The first known use of the word, computer, was actually in reference to a job title, not a piece of technology. In spite of the past trend for men to more frequently take on the job of computer scientist, the first recognized computer programmer was a woman named Ada Lovelace. These are two facts out of hundreds shared in the new PBS Digital Studios Crash Course series on computer science, with weekly episodes posted to YouTube.
The series, which launched in February of 2017, is hosted by Carrie Anne Philbin, an award-winning computer science teacher and director of education for the Raspberry Pi Foundation. "Needless to say, I am passionate about this stuff," Philbin says emphatically in the introductory video to the series.
The writers behind the educational series are equally as passionate about communicating and demystifying computer science. They are Human-Computer Interaction Institute faculty members Amy Ogan and Chris Harrison. Amy Ogan is an educational technologist, co-director of the OH! Lab and assistant professor at the HCII. Her research looks at the next-generation of educational technologies and how it can support the social and cognitive aspects of learning. Chris Harrison is also an assistant professor in the HCII. He is the director of the Future Interface Lab where he and his students develop novel sensing and interface technologies.
A Crash Course series dedicated to computer science, both its history and practice, was born in an unlikely place: the World Economic Forum in Davos, Switzerland.
"We met John Green at the World Economic Forum last year, and Chris pitched him the idea of Crash Course Computer Science " explained Ogan. "We both really wanted the opportunity to get a broader perspective out to a wide audience on computer science as a field, and in particular, be able to speak to all the human-centered computing topics that we care so much about here!"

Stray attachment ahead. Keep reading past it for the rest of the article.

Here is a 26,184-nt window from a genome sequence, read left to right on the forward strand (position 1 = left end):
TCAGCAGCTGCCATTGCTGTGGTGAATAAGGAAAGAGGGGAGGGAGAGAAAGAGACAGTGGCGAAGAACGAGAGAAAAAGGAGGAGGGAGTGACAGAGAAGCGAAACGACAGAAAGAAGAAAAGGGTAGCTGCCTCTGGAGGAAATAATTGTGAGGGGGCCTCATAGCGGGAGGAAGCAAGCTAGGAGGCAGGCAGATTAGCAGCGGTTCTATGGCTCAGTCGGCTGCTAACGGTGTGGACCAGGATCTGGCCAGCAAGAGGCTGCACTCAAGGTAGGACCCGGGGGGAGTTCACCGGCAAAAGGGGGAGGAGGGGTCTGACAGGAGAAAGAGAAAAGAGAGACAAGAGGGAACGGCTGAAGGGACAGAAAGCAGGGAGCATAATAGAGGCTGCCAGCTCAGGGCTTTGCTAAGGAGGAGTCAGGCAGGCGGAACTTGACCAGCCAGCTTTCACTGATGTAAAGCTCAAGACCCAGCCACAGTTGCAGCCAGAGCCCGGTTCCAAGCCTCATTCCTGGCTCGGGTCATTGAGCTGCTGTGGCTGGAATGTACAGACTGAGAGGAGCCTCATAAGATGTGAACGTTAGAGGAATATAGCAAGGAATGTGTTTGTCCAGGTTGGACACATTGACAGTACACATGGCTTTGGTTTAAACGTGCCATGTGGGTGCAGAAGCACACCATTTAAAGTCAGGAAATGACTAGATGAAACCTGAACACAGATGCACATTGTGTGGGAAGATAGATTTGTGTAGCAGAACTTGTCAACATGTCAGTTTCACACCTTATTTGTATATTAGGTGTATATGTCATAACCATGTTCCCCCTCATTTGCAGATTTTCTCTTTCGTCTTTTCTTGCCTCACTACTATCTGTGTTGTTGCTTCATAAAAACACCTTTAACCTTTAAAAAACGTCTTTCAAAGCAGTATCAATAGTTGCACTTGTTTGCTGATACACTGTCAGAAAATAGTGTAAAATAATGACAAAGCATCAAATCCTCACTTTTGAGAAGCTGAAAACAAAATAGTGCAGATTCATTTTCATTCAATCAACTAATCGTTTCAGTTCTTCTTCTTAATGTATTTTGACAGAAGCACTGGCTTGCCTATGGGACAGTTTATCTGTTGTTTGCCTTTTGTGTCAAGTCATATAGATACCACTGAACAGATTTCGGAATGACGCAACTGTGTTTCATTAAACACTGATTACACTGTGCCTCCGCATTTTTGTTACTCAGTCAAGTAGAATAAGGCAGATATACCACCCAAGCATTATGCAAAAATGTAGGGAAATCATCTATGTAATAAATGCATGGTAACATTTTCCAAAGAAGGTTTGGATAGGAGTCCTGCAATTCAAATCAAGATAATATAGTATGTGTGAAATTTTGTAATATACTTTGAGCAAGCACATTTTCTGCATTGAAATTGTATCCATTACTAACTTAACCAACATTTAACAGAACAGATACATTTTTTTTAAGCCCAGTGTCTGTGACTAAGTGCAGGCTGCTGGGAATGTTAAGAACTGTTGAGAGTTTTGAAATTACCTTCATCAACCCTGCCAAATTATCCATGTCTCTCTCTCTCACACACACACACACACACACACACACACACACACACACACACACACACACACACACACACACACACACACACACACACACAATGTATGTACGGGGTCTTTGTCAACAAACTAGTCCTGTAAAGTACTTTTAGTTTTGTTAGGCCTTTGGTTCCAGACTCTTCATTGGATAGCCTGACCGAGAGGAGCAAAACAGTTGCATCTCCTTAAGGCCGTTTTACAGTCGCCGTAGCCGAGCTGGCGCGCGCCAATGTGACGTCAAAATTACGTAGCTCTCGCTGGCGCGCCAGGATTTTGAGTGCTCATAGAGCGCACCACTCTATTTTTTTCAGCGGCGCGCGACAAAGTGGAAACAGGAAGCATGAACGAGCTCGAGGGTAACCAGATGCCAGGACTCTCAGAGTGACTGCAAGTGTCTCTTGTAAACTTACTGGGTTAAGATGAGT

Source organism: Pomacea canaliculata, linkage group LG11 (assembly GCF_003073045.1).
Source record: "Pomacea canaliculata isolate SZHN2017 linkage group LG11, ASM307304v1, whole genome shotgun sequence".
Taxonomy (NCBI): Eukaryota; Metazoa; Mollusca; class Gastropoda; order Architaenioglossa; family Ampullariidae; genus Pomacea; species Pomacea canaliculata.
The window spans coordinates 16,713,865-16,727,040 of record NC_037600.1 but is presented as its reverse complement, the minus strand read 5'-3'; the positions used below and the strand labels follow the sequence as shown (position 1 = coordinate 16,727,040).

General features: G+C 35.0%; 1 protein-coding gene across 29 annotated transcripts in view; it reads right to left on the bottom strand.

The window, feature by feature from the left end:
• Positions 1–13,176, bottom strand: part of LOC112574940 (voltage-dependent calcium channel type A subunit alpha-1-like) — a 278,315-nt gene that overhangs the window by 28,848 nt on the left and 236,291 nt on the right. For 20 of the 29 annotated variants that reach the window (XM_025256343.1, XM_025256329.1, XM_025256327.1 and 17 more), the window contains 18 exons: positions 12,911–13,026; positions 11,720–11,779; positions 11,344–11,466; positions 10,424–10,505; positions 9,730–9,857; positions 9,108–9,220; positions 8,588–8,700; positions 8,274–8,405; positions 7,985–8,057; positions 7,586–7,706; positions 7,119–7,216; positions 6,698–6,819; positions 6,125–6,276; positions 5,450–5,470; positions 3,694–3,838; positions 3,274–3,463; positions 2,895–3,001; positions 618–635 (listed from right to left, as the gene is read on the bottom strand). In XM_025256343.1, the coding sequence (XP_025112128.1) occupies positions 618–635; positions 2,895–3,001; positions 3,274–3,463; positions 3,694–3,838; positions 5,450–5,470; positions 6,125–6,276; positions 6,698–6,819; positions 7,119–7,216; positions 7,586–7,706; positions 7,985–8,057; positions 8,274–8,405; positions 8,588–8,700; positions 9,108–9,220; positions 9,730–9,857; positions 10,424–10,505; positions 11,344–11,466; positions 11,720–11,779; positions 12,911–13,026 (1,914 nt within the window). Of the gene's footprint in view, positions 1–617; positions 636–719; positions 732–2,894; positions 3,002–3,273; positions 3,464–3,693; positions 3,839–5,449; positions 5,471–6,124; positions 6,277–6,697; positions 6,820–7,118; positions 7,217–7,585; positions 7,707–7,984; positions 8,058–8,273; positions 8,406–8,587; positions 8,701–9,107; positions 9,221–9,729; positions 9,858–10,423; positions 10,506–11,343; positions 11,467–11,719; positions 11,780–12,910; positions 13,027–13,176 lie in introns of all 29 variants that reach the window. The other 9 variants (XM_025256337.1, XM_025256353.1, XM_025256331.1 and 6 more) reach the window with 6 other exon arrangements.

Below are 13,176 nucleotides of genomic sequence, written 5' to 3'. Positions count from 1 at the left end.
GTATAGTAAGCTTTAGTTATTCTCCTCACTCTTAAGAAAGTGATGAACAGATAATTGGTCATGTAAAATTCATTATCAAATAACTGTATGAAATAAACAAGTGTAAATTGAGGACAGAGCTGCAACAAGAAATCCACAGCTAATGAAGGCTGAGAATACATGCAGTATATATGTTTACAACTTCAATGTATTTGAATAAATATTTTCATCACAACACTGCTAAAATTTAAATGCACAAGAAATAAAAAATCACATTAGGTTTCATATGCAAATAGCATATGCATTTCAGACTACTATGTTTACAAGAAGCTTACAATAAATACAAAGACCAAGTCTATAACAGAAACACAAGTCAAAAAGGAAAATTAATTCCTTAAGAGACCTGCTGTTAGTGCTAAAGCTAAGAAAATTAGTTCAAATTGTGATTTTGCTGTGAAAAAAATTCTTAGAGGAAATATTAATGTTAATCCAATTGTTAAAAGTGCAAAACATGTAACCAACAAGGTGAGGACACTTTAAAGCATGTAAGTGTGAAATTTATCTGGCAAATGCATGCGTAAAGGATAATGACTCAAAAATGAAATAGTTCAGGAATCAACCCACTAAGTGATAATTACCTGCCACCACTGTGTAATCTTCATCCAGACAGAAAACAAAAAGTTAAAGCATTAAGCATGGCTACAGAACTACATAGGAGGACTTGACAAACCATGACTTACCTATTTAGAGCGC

Green, author of award-winning books The Fault in Our Stars and Paper Towns, launched the first Crash Course video in 2012 with his brother. Today, the Crash Course series includes topics ranging from astronomy to history and has received more than 600 million video views.
When the subject matter received a green light, Ogan and Harrison began the process of developing a 40-part curriculum.
“The goal from the beginning was to demystify computers as magical devices with incomprehensible operations, and boil them down to simple, underlying mechanics” said Harrison.
The series starts with a review of the very earliest “computing” devices, like the abacus, first used in Mesopotamia around 2500 B.C. The next few episodes work up from Boolean logic circuits to processor designs, laying the groundwork for a larger arc in software concepts.
"For me, this is the part that's really exciting: demystifying computing for people who may look at a phone or a laptop and feel like they will never understand how they work." Harrison added, “this is also an amazing opportunity to get people excited about pursuing careers in computing.”
The series has already received positive comments from viewers who have not had the opportunity to learn about computer science in school or other learning environments. Comments include: "My high school does not offer comprehensive computer classes, let alone computer history. Thank you!"
They also come from people who are currently learning computer science and want to engage with other topics in computing, like this comment: "I'm studying computer networking in college (taking my first few major courses), and this series couldn't have come at a better time!"
Another compelling part of the curriculum, Ogan believes, is the introduction to major players in the computing field who come from underrepresented groups.
"Like the host, Carrie Anne, I've been interested in supporting women in computer science ever since I was the only girl in my high school computing classes." She continued, "we know how much of an impact role models can have on students selecting a career path, so I've been really excited to see comments like, 'Wow I want to learn more about Ada Lovelace. I had no idea the first programmer was a woman! So cool!'"
Advancing underrepresented groups in computer science is a critical initiative within the School of Computer Science at Carnegie Mellon. While the national average of women among undergraduates rests at 16.5%, this year's incoming class of Carnegie Mellon undergraduates was comprised of 48% women.
"It's really amazing the changes that have been happening in the field over the last 10 or 15 years, and I'm so excited that our program is so diverse," Ogan said.
Tune in to the Crash Course Computer Science YouTube channel every week to get the latest episodes written by Amy Ogan and Chris Harrison.